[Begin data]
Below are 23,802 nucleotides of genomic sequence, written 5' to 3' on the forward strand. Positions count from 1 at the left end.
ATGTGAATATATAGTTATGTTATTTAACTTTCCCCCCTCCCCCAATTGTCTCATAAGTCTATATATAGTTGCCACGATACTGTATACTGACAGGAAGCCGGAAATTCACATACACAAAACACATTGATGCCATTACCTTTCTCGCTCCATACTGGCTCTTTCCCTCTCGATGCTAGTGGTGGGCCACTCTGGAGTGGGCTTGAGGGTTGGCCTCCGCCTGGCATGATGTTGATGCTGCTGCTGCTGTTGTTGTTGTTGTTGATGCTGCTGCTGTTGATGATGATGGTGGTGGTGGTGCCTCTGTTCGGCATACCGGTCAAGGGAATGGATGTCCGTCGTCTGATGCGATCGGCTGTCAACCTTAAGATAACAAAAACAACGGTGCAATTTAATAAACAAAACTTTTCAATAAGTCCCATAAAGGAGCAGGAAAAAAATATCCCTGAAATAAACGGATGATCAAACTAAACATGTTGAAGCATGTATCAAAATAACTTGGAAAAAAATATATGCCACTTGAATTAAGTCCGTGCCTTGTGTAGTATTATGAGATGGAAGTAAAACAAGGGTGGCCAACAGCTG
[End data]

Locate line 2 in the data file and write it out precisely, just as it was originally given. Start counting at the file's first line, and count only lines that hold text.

ATGTGAATATATAGTTATGTTATTTAACTTTCCCCCCTCCCCCAATTGTCTCATAAGTCTATATATAGTTGCCACGATACTGTATACTGACAGGAAGCCGGAAATTCACATACACAAAACACATTGATGCCATTACCTTTCTCGCTCCATACTGGCTCTTTCCCTCTCGATGCTAGTGGTGGGCCACTCTGGAGTGGGCTTGAGGGTTGGCCTCCGCCTGGCATGATGTTGATGCTGCTGCTGCTGTTGTTGTTGTTGTTGATGCTGCTGCTGTTGATGATGATGGTGGTGGTGGTGCCTCTGTTCGGCATACCGGTCAAGGGAATGGATGTCCGTCGTCTGATGCGATCGGCTGTCAACCTTAAGATAACAAAAACAACGGTGCAATTTAATAAACAAAACTTTTCAATAAGTCCCATAAAGGAGCAGGAAAAAAATATCCCTGAAATAAACGGATGATCAAACTAAACATGTTGAAGCATGTATCAAAATAACTTGGAAAAAAATATATGCCACTTGAATTAAGTCCGTGCCTTGTGTAGTATTATGAGATGGAAGTAAAACAAGGGTGGCCAACAGCTG